Table of Contents
Cardiovascular Psychiatry and Neurology
Volume 2009 (2009), Article ID 362795, 13 pages
http://dx.doi.org/10.1155/2009/362795
Review Article

Membrane Omega-3 Fatty Acid Deficiency as a Preventable Risk Factor for Comorbid Coronary Heart Disease in Major Depressive Disorder

Department of Psychiatry, University of Cincinnati College of Medicine, Cincinnati, OH 45267, USA

Received 11 May 2009; Accepted 10 July 2009

Academic Editor: Radmila M. Manev

Copyright © 2009 Robert K. McNamara. This is an open access article distributed under the Creative Commons Attribution License, which permits unrestricted use, distribution, and reproduction in any medium, provided the original work is properly cited.

Abstract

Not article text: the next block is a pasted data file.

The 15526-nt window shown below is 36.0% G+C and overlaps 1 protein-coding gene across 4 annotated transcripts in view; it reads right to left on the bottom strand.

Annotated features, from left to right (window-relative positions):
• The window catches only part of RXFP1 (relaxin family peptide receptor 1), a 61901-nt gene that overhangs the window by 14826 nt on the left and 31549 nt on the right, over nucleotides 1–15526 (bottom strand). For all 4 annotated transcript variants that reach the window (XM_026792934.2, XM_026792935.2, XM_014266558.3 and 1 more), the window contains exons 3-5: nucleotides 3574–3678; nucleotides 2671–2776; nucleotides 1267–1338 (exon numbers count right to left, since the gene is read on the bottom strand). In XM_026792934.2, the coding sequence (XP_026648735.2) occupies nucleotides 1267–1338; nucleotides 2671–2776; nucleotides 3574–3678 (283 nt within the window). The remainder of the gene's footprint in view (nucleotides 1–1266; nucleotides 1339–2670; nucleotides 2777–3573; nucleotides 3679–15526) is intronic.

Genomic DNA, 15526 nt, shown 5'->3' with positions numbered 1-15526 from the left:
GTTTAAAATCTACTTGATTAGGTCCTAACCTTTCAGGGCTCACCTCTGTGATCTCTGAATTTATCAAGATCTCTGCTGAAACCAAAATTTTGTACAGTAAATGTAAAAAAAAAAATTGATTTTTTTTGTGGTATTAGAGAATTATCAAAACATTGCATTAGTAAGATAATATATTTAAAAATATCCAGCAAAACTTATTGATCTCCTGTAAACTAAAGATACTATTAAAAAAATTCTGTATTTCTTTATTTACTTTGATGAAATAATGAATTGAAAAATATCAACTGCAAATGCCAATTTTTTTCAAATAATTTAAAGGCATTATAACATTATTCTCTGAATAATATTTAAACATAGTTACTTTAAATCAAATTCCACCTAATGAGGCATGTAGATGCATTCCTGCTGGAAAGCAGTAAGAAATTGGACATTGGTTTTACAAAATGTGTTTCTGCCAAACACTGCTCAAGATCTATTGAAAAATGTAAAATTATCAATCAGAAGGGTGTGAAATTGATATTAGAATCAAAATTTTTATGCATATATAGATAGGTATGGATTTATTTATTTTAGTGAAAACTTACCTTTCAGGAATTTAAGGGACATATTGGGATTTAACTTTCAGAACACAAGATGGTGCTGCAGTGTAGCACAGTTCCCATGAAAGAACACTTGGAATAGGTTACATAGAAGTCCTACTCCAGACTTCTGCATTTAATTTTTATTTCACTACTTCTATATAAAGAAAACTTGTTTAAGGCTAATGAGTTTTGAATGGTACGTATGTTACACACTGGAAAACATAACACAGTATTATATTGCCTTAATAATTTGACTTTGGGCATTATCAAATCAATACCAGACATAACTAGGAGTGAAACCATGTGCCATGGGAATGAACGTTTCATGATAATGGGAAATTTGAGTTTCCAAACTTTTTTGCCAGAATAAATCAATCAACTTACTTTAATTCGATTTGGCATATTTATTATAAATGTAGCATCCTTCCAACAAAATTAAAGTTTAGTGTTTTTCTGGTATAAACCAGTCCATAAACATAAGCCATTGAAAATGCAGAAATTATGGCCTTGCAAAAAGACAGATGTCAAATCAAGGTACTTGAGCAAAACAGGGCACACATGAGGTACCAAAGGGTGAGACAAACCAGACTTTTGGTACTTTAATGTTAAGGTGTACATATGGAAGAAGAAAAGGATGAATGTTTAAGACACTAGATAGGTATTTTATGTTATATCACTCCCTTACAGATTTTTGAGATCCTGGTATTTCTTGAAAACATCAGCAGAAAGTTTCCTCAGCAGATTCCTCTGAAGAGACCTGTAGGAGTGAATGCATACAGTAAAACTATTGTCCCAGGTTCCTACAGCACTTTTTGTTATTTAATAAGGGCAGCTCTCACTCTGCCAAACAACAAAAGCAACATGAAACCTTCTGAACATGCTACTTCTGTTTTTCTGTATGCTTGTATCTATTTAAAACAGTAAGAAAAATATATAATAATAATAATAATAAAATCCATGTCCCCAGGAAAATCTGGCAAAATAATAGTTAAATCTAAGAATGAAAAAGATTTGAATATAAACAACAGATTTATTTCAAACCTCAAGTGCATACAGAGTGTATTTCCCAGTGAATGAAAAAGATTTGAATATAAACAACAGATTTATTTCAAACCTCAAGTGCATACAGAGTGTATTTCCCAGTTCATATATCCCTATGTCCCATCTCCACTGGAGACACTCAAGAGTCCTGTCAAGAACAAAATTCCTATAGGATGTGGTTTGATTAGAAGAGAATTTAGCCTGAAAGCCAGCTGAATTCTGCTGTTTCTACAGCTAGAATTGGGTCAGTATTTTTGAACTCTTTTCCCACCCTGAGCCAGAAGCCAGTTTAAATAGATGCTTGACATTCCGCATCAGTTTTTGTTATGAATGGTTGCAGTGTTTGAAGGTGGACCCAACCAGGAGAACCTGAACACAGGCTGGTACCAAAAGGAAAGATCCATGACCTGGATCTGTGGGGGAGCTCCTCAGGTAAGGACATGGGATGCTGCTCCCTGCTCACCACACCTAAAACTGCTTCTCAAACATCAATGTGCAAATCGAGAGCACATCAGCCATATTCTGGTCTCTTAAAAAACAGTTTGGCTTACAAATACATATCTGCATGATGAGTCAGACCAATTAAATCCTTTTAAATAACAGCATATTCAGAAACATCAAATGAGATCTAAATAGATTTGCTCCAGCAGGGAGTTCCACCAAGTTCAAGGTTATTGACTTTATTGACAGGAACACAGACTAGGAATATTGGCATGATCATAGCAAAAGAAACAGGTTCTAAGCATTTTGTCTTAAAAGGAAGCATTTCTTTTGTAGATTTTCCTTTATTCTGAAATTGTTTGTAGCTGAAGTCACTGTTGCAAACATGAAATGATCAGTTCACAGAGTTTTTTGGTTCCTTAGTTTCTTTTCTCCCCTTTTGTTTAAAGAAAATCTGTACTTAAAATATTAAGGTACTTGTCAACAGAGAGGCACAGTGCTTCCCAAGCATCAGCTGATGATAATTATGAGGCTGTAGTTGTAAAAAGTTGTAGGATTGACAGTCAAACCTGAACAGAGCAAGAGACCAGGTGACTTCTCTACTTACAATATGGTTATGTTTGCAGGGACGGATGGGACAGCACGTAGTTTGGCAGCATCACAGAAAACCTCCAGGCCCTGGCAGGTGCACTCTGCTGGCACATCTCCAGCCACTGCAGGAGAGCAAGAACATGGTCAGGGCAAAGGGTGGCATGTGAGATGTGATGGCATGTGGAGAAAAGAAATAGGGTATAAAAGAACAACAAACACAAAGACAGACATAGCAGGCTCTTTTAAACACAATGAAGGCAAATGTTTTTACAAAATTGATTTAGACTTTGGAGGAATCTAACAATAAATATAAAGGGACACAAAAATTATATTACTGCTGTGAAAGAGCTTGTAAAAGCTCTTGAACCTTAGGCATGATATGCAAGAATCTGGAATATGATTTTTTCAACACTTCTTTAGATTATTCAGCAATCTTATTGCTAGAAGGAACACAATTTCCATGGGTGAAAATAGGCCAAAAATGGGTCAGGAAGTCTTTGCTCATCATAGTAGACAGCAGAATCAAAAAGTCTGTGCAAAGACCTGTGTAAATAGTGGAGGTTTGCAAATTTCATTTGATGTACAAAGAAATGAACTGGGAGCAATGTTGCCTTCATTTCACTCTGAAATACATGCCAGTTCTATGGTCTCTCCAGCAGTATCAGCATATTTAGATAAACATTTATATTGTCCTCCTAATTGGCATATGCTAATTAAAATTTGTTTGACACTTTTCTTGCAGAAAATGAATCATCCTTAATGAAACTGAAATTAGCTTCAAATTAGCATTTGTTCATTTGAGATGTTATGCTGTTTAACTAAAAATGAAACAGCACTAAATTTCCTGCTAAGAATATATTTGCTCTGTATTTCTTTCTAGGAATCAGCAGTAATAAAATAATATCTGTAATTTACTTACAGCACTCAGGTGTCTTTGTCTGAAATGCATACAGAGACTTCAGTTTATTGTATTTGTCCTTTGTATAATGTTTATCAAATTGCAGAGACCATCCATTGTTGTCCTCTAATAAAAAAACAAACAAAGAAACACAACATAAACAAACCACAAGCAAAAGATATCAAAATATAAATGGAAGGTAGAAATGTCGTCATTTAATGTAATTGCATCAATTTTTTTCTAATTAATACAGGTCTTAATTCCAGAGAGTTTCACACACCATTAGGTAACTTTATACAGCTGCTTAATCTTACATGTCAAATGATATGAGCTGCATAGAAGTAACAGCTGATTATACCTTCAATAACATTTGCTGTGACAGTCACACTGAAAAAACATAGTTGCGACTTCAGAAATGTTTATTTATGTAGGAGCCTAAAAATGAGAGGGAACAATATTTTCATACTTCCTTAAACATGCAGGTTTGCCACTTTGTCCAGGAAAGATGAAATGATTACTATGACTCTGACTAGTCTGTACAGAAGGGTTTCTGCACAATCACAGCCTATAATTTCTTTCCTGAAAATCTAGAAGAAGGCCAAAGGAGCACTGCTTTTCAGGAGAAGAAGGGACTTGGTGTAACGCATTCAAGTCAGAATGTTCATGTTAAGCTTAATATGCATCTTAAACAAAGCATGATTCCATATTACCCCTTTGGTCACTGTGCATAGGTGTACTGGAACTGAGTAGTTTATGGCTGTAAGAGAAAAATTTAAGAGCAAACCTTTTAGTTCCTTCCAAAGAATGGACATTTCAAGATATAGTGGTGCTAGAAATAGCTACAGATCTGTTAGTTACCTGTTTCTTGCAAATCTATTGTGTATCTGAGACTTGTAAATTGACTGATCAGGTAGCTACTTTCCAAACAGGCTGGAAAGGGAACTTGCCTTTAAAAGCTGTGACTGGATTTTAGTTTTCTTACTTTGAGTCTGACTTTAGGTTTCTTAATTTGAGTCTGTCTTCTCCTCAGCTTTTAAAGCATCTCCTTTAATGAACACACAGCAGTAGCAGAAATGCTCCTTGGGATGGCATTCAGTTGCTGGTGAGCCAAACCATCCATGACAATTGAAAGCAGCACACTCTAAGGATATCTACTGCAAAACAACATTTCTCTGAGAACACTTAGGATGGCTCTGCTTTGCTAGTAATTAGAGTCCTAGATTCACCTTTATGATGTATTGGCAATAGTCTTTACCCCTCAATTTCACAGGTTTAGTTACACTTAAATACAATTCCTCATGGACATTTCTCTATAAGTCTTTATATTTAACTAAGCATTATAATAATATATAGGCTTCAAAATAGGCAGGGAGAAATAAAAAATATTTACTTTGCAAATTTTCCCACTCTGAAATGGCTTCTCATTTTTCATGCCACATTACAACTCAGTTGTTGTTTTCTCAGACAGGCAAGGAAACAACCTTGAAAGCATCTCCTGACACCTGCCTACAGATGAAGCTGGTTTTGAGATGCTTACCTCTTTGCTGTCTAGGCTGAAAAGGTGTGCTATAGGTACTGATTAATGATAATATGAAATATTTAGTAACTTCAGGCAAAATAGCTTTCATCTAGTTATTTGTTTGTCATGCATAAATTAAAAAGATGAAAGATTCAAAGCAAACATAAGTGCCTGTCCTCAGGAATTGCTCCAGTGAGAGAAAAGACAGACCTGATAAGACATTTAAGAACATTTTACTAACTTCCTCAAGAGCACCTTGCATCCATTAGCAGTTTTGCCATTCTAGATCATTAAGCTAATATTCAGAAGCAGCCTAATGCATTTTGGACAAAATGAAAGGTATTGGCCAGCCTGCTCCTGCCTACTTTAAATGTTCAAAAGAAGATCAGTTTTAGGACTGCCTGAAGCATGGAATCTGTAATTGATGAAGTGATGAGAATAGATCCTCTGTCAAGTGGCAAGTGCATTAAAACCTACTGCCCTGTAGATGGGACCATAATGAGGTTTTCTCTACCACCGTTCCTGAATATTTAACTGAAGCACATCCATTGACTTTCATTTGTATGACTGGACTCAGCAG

Major depression disorder (MDD) significantly increases the risk for coronary heart disease (CHD) which is a leading cause of mortality in patients with MDD. Moreover, depression is frequently observed in a subset of patients following acute coronary syndrome (ACS) and increases risk for mortality. Here evidence implicating omega-3 (n-3) fatty acid deficiency in the pathoaetiology of CHD and MDD is reviewed, and the hypothesis that n-3 fatty acid deficiency is a preventable risk factor for CHD comorbidity in MDD patients is evaluated. This hypothesis is supported by cross-national and cross-sectional epidemiological surveys finding an inverse correlation between n-3 fatty acid status and prevalence rates of both CHD and MDD, prospective studies finding that lower dietary or membrane EPA+DHA levels increase risk for both MDD and CHD, case-control studies finding that the n-3 fatty acid status of MDD patients places them at high risk for emergent CHD morbidity and mortality, meta-analyses of controlled n-3 fatty acid intervention studies finding significant advantage over placebo for reducing depression symptom severity in MDD patients, and for secondary prevention of cardiac events in CHD patients, findings that n-3 fatty acid status is inversely correlated with other documented CHD risk factors, and patients diagnosed with MDD after ACS exhibit significantly lower n-3 fatty acid status compared with nondepressed ACS patients. This body of evidence provides strong support for future studies to evaluate the effects of increasing dietary n-3 fatty acid status on CHD comorbidity and mortality in MDD patients.